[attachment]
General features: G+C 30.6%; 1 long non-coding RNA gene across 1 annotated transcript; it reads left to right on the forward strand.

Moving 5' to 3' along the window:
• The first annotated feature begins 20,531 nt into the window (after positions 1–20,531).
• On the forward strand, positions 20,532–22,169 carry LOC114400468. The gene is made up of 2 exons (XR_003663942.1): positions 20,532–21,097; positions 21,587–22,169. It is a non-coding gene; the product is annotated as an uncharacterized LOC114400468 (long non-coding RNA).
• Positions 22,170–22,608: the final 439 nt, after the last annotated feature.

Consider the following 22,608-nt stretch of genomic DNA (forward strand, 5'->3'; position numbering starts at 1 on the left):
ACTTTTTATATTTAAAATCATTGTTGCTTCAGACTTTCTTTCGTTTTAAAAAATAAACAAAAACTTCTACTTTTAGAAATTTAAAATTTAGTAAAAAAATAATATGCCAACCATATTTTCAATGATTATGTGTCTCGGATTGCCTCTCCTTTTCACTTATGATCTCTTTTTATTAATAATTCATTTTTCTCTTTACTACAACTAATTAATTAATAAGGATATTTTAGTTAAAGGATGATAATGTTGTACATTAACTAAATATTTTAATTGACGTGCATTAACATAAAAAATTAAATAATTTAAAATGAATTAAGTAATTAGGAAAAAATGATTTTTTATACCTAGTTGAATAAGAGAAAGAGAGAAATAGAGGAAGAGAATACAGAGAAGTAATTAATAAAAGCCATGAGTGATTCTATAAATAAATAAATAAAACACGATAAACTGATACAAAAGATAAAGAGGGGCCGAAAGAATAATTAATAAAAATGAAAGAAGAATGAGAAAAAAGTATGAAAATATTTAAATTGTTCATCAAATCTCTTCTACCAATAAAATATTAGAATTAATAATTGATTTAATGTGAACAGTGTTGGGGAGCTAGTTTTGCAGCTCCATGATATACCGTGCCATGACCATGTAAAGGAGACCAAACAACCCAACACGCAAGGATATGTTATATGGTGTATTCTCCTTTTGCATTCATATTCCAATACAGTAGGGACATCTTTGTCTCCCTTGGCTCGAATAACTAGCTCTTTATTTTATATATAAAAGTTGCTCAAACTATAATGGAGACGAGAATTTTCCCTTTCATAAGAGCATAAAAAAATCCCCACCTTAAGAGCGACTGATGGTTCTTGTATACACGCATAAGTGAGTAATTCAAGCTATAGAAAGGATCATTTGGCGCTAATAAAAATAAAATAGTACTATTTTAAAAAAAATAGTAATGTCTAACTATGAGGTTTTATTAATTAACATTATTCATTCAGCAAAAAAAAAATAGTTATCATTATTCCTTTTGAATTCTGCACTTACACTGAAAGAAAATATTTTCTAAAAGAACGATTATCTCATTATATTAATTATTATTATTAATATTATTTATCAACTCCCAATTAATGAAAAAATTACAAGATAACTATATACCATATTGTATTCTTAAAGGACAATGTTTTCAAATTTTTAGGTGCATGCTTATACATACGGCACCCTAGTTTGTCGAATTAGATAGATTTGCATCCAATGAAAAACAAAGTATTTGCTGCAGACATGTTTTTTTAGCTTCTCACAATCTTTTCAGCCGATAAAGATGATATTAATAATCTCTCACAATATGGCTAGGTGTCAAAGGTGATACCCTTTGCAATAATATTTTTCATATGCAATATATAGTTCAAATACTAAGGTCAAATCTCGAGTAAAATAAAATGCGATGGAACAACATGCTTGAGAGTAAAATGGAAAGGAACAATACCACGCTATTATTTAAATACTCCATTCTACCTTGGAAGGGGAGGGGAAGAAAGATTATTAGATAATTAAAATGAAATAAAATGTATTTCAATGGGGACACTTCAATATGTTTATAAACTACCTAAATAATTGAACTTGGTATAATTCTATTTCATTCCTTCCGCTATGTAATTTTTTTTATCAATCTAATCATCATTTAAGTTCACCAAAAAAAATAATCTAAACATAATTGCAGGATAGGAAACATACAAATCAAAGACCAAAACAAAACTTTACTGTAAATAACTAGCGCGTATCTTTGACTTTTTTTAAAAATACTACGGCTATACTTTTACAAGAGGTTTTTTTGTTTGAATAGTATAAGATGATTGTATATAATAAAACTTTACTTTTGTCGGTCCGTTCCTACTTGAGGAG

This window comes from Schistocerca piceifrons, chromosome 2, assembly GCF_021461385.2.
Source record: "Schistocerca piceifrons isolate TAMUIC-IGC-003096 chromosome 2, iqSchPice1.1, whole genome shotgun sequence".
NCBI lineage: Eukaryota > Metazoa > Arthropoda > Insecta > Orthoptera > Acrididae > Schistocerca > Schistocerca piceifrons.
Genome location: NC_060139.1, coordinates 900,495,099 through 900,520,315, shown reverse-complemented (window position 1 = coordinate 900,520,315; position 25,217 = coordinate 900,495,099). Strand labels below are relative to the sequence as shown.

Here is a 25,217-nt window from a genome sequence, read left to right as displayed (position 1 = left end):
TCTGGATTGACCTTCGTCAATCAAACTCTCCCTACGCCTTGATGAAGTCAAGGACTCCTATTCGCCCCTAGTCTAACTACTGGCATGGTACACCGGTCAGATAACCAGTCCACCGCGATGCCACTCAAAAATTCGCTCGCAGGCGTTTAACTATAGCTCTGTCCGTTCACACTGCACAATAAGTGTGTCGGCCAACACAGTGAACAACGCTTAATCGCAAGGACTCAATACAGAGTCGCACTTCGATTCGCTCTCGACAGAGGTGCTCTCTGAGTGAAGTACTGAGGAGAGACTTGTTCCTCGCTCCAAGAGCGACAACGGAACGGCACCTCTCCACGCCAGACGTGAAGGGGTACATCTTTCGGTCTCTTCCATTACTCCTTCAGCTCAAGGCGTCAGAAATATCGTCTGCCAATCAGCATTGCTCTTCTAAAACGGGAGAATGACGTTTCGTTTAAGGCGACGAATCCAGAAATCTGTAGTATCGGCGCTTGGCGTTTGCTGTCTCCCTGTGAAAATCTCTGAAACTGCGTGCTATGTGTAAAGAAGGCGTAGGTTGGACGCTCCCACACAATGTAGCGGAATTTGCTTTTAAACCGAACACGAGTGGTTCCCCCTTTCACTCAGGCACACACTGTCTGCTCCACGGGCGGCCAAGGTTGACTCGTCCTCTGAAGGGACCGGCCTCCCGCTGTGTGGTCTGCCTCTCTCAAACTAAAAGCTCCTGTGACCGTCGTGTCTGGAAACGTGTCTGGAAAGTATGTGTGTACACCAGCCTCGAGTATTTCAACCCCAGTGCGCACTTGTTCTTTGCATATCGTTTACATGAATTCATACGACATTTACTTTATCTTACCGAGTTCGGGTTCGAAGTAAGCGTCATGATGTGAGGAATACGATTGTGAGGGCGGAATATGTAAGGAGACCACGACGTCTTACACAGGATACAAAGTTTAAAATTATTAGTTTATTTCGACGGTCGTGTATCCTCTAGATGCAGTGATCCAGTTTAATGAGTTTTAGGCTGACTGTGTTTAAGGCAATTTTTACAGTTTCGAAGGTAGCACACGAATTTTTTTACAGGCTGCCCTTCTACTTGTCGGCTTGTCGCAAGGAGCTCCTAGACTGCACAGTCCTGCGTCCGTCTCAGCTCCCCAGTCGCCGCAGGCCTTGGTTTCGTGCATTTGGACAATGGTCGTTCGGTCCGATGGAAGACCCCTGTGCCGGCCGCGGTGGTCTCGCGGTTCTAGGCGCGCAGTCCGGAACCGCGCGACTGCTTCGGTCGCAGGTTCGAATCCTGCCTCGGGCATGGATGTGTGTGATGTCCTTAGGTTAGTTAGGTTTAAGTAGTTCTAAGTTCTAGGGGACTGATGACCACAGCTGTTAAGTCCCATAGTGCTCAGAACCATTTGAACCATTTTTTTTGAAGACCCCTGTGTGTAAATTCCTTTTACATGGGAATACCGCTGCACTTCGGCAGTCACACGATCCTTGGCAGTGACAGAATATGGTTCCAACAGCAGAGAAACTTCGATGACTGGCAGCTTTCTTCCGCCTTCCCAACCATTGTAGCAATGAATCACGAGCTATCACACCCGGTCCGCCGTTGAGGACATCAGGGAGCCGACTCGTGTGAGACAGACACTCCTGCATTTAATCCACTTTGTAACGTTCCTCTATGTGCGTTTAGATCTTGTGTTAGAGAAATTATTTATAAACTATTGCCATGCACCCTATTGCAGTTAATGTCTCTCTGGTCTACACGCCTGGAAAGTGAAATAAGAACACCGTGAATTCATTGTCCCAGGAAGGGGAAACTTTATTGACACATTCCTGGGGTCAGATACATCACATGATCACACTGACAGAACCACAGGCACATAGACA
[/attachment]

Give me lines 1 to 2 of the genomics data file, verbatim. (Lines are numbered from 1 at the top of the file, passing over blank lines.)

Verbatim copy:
General features: G+C 30.6%; 1 long non-coding RNA gene across 1 annotated transcript; it reads left to right on the forward strand.

Moving 5' to 3' along the window: